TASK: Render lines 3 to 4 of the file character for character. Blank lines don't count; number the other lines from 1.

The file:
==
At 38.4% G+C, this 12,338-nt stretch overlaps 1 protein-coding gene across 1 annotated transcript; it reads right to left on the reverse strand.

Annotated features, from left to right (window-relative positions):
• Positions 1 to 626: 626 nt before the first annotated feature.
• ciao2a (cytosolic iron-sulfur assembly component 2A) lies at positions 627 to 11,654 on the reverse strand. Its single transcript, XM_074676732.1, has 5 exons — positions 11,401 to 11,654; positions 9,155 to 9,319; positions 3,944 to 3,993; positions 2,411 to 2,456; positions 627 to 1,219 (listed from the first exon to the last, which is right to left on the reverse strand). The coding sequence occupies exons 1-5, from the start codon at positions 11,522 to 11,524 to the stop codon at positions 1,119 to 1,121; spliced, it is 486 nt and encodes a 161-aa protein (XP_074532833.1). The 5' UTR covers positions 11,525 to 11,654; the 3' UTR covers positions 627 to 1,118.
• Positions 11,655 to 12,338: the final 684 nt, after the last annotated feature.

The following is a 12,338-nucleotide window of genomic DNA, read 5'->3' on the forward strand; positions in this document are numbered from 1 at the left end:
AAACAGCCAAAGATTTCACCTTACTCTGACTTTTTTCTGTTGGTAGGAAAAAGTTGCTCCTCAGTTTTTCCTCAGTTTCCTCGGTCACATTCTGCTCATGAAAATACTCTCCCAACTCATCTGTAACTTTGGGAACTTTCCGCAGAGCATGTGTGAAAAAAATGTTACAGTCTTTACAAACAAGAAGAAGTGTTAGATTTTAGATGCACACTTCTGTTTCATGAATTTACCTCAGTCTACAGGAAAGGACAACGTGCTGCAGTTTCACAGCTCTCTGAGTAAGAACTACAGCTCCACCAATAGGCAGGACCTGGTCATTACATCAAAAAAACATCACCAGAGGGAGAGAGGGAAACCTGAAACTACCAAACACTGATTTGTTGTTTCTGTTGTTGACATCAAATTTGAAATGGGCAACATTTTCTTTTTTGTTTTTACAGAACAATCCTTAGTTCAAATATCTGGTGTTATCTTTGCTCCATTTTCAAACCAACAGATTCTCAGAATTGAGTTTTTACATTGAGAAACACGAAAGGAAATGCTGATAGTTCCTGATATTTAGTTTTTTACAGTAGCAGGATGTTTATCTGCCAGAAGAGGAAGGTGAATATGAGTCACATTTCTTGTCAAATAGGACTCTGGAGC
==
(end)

• Positions 1 to 626: 626 nt before the first annotated feature.
• ciao2a (cytosolic iron-sulfur assembly component 2A) lies at positions 627 to 11,654 on the reverse strand. Its single transcript, XM_074676732.1, has 5 exons — positions 11,401 to 11,654; positions 9,155 to 9,319; positions 3,944 to 3,993; positions 2,411 to 2,456; positions 627 to 1,219 (listed from the first exon to the last, which is right to left on the reverse strand). The coding sequence occupies exons 1-5, from the start codon at positions 11,522 to 11,524 to the stop codon at positions 1,119 to 1,121; spliced, it is 486 nt and encodes a 161-aa protein (XP_074532833.1). The 5' UTR covers positions 11,525 to 11,654; the 3' UTR covers positions 627 to 1,118.